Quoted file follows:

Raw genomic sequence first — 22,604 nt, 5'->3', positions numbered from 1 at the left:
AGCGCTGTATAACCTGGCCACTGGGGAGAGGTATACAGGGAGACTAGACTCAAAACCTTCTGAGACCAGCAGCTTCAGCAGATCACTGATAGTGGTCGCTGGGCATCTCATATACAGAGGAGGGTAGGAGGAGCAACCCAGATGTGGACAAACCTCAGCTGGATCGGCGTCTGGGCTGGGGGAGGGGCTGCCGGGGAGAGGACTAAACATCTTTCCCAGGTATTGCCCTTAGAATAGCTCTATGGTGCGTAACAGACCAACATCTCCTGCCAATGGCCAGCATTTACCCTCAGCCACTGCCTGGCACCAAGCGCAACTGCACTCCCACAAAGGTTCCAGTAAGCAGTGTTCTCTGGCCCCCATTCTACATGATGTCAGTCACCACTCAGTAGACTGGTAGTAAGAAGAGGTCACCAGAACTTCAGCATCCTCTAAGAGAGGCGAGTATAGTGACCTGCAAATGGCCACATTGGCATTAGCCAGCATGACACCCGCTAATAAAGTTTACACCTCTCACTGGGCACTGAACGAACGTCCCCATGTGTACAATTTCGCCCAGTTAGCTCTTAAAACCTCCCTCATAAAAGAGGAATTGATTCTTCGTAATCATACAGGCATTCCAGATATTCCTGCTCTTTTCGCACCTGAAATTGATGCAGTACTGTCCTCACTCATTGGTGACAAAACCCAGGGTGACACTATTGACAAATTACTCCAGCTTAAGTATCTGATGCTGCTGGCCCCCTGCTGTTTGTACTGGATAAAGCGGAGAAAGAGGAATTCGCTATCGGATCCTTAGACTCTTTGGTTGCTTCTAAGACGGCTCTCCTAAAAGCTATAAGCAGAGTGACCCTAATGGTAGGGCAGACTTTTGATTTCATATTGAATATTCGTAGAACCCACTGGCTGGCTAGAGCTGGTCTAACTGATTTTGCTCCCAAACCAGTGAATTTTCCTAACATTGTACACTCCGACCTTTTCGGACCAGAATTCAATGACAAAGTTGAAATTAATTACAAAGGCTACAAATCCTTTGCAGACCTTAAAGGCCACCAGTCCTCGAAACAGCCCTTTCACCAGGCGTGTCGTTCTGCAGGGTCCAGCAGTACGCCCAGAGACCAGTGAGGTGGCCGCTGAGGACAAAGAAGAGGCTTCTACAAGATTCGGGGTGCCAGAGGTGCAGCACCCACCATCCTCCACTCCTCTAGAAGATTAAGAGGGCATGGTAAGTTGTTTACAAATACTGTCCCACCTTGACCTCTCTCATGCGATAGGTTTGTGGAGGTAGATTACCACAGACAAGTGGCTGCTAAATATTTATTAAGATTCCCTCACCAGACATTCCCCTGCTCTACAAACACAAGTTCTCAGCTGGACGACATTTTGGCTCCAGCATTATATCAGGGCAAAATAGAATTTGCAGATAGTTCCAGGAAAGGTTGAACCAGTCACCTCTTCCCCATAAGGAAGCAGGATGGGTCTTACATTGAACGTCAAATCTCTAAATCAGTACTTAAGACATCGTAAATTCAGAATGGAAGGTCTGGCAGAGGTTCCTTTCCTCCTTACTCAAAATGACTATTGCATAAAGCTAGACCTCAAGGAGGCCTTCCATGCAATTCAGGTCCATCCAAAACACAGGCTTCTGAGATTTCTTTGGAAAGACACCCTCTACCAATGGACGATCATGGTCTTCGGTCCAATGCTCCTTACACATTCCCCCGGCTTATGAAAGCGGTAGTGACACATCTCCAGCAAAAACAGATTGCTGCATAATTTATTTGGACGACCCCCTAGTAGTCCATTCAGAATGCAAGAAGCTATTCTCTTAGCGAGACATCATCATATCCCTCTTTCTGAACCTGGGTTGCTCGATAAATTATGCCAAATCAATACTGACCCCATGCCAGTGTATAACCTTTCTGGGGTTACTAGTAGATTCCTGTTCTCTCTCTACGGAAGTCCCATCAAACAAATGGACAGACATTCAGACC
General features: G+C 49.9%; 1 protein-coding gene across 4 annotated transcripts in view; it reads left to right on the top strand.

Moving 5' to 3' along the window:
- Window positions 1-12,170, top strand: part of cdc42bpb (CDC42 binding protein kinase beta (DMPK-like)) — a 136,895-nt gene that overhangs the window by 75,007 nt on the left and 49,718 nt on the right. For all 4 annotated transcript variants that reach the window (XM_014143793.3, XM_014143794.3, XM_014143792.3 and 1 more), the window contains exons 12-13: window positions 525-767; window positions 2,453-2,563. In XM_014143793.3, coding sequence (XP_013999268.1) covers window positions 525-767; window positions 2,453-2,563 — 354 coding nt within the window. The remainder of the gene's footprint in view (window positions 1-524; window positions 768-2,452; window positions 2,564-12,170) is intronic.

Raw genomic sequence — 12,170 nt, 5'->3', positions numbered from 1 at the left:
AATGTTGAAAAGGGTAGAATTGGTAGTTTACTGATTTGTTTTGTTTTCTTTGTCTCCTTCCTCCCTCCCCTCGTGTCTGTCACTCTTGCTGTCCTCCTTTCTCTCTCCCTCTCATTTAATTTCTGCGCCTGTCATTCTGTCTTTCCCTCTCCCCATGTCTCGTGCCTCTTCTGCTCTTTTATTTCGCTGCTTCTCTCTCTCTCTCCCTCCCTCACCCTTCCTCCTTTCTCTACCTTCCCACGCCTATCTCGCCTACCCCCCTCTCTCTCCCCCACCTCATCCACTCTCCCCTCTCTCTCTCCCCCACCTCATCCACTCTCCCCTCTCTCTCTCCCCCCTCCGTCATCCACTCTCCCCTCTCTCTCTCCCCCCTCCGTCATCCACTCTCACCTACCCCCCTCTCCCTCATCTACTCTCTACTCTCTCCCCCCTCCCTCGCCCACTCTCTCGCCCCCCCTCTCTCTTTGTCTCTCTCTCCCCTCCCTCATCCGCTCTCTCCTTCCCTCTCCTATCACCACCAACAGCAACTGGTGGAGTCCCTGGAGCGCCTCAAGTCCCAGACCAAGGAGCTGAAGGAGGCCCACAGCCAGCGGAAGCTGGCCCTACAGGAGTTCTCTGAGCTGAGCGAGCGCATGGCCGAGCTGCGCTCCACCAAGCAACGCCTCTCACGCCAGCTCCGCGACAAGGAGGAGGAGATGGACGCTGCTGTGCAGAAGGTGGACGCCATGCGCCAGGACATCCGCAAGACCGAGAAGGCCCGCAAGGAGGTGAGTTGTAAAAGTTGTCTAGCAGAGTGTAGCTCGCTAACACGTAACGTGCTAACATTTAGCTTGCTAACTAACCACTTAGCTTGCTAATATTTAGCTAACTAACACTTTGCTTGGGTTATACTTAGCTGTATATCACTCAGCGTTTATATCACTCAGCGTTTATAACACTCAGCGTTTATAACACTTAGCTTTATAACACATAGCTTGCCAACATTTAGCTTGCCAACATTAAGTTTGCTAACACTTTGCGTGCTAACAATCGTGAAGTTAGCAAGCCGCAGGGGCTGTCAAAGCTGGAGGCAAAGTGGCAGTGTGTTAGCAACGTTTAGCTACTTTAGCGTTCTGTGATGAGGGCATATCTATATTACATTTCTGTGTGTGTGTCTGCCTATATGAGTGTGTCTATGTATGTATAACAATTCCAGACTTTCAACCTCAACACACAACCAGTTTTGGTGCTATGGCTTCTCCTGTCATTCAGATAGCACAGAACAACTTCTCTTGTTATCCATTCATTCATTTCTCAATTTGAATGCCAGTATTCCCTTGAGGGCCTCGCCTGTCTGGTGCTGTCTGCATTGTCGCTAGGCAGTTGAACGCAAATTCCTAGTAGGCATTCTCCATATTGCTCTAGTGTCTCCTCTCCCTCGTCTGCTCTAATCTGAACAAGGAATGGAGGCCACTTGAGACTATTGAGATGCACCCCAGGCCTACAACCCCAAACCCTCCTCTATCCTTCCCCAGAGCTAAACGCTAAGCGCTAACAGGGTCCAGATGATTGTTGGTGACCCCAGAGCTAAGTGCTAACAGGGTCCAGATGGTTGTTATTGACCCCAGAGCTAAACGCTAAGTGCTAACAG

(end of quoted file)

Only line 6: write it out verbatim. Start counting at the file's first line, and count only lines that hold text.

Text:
Raw genomic sequence — 12,170 nt, 5'->3', positions numbered from 1 at the left: